Mr Harris said "non-extractive, non-privately held companies" could be the answer, like Wikipedia - a collaborative project built on "collective intelligence for bottom-up sense making".
On the other hand, apps like Facebook, YouTube and Instagram were solely interested in keeping users consuming content so they could make their profits.
"Ultimately the business model of unchecked morality and attention harvesting is what has to change fundamentally but when you have that DNA it is hard to change it mid-flight," Mr Harris said.
"They say you have to fire 70 per cent of employees to restart the culture of the company and until they change that, everything else is like band aids on broken elbows."
Many on the panel, which also included Australia's eSafety Commissioner Julie Inman Grant and cyberpsychologist Jocelyn Brewer, agreed the responsibility fell on tech companies to protect users from misinformation and online harassment.
Ms Inman Grant said while the internet had been an essential resource for information, entertainment and social connection during COVID-19 in particular, it was a double-edged sword.
"It has become a much more hostile, much more toxic place because I think people can hurl abuse and it's mostly targeted abuse, targeting women, Aboriginal and Torres Strait Islanders those who identify as LBGTIQ and other vulnerable entities, and they can do so with relative impunity," she said.
"Just having your Twitter or Facebook account taken down is really not a deterrent.
"I also don't think we're going to regulate or arrest our way out of the problem. Social media holds a magnifying glass up to society, so the societal ills of misogyny and prejudice and racism are surfaced and amplified. I absolutely agree with Tristan, that we have to shift the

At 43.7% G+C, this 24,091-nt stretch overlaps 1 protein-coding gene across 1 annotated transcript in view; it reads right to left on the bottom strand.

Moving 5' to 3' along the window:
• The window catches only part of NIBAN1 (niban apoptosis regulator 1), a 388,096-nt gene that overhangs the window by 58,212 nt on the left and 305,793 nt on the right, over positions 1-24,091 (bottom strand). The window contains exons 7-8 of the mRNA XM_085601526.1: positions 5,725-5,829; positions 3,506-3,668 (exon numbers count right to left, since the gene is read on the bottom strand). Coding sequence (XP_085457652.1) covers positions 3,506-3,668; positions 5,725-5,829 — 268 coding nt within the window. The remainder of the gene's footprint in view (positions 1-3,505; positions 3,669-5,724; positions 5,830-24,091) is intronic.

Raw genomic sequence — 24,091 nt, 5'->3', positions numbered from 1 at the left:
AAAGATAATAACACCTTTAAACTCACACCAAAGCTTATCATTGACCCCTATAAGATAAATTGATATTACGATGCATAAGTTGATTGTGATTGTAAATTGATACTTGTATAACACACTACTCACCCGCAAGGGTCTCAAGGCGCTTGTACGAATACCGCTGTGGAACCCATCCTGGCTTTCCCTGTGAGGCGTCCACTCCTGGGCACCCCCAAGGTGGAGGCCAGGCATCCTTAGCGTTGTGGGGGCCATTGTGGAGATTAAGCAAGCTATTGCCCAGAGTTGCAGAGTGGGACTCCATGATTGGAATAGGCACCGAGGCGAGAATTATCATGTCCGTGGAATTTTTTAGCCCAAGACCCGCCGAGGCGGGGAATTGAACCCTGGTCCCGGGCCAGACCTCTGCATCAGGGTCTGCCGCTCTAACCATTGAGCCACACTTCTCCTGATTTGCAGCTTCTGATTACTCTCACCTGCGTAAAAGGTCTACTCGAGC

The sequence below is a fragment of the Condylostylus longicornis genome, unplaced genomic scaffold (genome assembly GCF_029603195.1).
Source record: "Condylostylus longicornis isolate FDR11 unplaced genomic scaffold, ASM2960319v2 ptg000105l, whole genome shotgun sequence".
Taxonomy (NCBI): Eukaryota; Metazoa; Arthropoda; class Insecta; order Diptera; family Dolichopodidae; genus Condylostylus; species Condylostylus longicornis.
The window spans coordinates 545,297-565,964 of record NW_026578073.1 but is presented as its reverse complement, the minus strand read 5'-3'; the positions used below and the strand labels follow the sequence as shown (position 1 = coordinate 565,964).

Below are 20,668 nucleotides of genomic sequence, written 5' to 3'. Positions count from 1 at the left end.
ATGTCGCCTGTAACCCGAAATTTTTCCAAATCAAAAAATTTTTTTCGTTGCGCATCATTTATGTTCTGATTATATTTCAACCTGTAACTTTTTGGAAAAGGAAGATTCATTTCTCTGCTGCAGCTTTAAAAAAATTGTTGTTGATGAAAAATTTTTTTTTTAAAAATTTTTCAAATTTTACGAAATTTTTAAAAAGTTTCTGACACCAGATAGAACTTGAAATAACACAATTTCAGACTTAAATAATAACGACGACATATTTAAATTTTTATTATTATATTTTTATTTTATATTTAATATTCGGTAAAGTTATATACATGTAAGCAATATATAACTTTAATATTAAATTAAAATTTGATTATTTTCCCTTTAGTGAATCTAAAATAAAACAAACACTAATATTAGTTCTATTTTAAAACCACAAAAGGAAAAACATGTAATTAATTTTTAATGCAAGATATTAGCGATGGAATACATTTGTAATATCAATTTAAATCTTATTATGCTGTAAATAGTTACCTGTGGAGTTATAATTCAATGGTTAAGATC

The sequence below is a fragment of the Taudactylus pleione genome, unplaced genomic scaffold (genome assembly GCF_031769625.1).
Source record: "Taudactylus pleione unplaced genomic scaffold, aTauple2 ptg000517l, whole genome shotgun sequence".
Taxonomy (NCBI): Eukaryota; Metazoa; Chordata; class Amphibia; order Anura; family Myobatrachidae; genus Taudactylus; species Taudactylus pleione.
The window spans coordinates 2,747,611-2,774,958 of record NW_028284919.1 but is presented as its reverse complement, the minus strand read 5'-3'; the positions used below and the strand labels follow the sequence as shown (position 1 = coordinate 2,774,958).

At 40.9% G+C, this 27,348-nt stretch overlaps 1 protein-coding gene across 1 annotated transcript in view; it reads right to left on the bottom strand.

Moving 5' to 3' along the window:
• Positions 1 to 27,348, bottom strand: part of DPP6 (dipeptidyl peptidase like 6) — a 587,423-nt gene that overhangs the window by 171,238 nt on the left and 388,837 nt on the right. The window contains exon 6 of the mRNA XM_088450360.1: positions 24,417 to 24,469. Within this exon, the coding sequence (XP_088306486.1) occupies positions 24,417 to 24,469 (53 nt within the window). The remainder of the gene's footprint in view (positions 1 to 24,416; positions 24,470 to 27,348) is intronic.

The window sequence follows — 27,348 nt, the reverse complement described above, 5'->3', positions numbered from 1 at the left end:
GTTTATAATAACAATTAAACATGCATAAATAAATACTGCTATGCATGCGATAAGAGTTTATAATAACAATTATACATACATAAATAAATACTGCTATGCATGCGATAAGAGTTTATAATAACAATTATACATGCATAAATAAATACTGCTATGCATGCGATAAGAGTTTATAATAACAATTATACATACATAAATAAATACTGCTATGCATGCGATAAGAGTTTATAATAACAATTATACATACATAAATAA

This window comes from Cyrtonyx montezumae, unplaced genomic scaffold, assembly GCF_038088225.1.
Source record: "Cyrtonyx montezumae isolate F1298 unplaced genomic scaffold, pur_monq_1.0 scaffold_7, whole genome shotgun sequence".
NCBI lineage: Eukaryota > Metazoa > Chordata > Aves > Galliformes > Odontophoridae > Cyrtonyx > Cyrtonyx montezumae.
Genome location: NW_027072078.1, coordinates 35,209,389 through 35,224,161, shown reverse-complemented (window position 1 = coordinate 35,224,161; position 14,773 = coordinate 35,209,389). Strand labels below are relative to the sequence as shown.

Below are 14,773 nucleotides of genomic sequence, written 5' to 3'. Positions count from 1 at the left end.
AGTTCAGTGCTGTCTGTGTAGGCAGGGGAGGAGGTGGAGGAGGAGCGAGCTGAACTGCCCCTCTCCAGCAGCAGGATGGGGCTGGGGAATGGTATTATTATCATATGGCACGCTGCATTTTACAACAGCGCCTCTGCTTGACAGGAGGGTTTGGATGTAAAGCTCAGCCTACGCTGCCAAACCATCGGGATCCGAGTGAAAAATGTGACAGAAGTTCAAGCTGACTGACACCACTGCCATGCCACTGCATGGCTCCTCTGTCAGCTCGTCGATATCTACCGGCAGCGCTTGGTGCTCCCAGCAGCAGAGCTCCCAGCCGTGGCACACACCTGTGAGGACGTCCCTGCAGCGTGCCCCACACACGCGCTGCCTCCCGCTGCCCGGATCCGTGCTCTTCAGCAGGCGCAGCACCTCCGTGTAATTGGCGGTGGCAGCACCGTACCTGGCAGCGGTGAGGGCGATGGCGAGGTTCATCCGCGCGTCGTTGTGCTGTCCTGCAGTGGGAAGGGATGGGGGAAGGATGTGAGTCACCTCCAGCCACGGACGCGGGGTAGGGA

responsibility back onto platforms."
Another question came from writer and activist Carly Findlay, who said she had endured an "enormous amount of online abuse, from disability and race hate speech to death threats".
She said while the response from the eSafety Commissioner and police has been compassionate when she had reported abuse, she wanted to know when they would have more power to act.
Ms Inman Grant explained the Federal Government was currently reforming the Online Safety Act so the commission had the power to compel take-downs for adult cyber abuse, as it already does in areas of youth-based cyber bullying and image-based abuse, with success.
Ms Inman Grant also discussed eSafety's Safety by Design initiative, which encourages companies to put user safety and rights at the forefront.
"The whole idea of Safety by Design is that if you build the digital roads, you also need to erect the guard rails, you need to police the roads dangerous drivers so other users don't end up being the casualties," Ms Inman Grant said.
"But I strongly believe it takes cultural change (from) moving fast and breaking things and profits at all cost, to actually building platforms and designing them with safety and human dignity at the core.
"I think that is an easier proposition and something they can do and a journey we have been going on with the companies with Safety By Design versus what Tristan is suggesting and changing wildly successful revenue models.
"What government is going to take the economic engine of the US economy during the worst depression and tell them you've got to change the way you make money? They are businesses looking for profit and they answer to shareholders."
Originally published as 'Creepy' Facebook move has us stumped